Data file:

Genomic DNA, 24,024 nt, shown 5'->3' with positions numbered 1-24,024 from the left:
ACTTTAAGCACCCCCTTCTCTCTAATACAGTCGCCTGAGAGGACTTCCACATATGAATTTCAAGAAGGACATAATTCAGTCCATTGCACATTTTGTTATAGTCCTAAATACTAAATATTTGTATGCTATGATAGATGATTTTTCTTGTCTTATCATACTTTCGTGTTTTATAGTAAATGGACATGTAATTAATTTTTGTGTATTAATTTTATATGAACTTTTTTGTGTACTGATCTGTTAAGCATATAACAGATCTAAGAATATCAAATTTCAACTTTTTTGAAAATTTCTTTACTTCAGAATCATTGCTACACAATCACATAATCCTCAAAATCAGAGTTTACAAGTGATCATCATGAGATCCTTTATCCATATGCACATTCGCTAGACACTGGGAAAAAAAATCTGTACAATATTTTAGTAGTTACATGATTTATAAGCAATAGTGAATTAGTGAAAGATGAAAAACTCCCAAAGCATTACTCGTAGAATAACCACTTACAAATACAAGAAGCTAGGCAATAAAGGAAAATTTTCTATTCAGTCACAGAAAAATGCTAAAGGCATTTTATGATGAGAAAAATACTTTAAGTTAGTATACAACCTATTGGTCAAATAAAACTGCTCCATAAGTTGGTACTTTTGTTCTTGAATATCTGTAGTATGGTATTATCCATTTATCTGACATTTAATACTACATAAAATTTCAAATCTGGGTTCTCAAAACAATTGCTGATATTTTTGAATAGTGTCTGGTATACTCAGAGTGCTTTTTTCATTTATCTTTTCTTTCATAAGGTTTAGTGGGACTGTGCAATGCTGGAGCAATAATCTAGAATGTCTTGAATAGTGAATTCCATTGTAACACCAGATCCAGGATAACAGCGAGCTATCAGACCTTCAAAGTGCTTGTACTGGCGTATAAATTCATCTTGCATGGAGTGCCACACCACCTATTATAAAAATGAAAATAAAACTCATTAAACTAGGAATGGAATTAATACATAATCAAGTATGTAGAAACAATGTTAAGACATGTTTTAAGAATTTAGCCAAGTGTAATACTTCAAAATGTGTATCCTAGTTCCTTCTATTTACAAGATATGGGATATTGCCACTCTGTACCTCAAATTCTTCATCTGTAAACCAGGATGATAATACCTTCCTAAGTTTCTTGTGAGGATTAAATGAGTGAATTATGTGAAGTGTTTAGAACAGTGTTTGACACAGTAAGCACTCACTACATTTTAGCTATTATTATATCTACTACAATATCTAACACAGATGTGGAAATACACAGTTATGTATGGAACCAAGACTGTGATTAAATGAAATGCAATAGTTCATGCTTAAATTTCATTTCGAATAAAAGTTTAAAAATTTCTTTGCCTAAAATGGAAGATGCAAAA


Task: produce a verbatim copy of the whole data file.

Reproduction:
Genomic DNA, 24,024 nt, shown 5'->3' with positions numbered 1-24,024 from the left:
ACTTTAAGCACCCCCTTCTCTCTAATACAGTCGCCTGAGAGGACTTCCACATATGAATTTCAAGAAGGACATAATTCAGTCCATTGCACATTTTGTTATAGTCCTAAATACTAAATATTTGTATGCTATGATAGATGATTTTTCTTGTCTTATCATACTTTCGTGTTTTATAGTAAATGGACATGTAATTAATTTTTGTGTATTAATTTTATATGAACTTTTTTGTGTACTGATCTGTTAAGCATATAACAGATCTAAGAATATCAAATTTCAACTTTTTTGAAAATTTCTTTACTTCAGAATCATTGCTACACAATCACATAATCCTCAAAATCAGAGTTTACAAGTGATCATCATGAGATCCTTTATCCATATGCACATTCGCTAGACACTGGGAAAAAAAATCTGTACAATATTTTAGTAGTTACATGATTTATAAGCAATAGTGAATTAGTGAAAGATGAAAAACTCCCAAAGCATTACTCGTAGAATAACCACTTACAAATACAAGAAGCTAGGCAATAAAGGAAAATTTTCTATTCAGTCACAGAAAAATGCTAAAGGCATTTTATGATGAGAAAAATACTTTAAGTTAGTATACAACCTATTGGTCAAATAAAACTGCTCCATAAGTTGGTACTTTTGTTCTTGAATATCTGTAGTATGGTATTATCCATTTATCTGACATTTAATACTACATAAAATTTCAAATCTGGGTTCTCAAAACAATTGCTGATATTTTTGAATAGTGTCTGGTATACTCAGAGTGCTTTTTTCATTTATCTTTTCTTTCATAAGGTTTAGTGGGACTGTGCAATGCTGGAGCAATAATCTAGAATGTCTTGAATAGTGAATTCCATTGTAACACCAGATCCAGGATAACAGCGAGCTATCAGACCTTCAAAGTGCTTGTACTGGCGTATAAATTCATCTTGCATGGAGTGCCACACCACCTATTATAAAAATGAAAATAAAACTCATTAAACTAGGAATGGAATTAATACATAATCAAGTATGTAGAAACAATGTTAAGACATGTTTTAAGAATTTAGCCAAGTGTAATACTTCAAAATGTGTATCCTAGTTCCTTCTATTTACAAGATATGGGATATTGCCACTCTGTACCTCAAATTCTTCATCTGTAAACCAGGATGATAATACCTTCCTAAGTTTCTTGTGAGGATTAAATGAGTGAATTATGTGAAGTGTTTAGAACAGTGTTTGACACAGTAAGCACTCACTACATTTTAGCTATTATTATATCTACTACAATATCTAACACAGATGTGGAAATACACAGTTATGTATGGAACCAAGACTGTGATTAAATGAAATGCAATAGTTCATGCTTAAATTTCATTTCGAATAAAAGTTTAAAAATTTCTTTGCCTAAAATGGAAGATGCAAAA